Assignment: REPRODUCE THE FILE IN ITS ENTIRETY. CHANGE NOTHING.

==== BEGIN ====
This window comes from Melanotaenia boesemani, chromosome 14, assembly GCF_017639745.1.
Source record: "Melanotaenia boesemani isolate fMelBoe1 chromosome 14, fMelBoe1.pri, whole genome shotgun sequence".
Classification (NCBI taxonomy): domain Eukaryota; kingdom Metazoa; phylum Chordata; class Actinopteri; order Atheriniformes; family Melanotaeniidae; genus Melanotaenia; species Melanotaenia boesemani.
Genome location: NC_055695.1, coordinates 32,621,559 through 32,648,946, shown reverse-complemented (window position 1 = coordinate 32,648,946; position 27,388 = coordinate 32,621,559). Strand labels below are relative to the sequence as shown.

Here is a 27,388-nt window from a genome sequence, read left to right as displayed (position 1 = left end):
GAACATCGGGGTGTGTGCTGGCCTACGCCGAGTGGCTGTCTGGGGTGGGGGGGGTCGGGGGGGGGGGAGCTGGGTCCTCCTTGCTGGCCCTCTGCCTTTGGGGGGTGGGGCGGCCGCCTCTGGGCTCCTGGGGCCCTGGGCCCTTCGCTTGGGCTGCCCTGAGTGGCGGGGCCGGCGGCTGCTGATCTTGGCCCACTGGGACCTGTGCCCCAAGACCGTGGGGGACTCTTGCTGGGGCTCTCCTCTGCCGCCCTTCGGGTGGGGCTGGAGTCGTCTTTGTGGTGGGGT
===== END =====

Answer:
This window comes from Melanotaenia boesemani, chromosome 14, assembly GCF_017639745.1.
Source record: "Melanotaenia boesemani isolate fMelBoe1 chromosome 14, fMelBoe1.pri, whole genome shotgun sequence".
Classification (NCBI taxonomy): domain Eukaryota; kingdom Metazoa; phylum Chordata; class Actinopteri; order Atheriniformes; family Melanotaeniidae; genus Melanotaenia; species Melanotaenia boesemani.
Genome location: NC_055695.1, coordinates 32,621,559 through 32,648,946, shown reverse-complemented (window position 1 = coordinate 32,648,946; position 27,388 = coordinate 32,621,559). Strand labels below are relative to the sequence as shown.

Here is a 27,388-nt window from a genome sequence, read left to right as displayed (position 1 = left end):
GAACATCGGGGTGTGTGCTGGCCTACGCCGAGTGGCTGTCTGGGGTGGGGGGGGTCGGGGGGGGGGGAGCTGGGTCCTCCTTGCTGGCCCTCTGCCTTTGGGGGGTGGGGCGGCCGCCTCTGGGCTCCTGGGGCCCTGGGCCCTTCGCTTGGGCTGCCCTGAGTGGCGGGGCCGGCGGCTGCTGATCTTGGCCCACTGGGACCTGTGCCCCAAGACCGTGGGGGACTCTTGCTGGGGCTCTCCTCTGCCGCCCTTCGGGTGGGGCTGGAGTCGTCTTTGTGGTGGGGT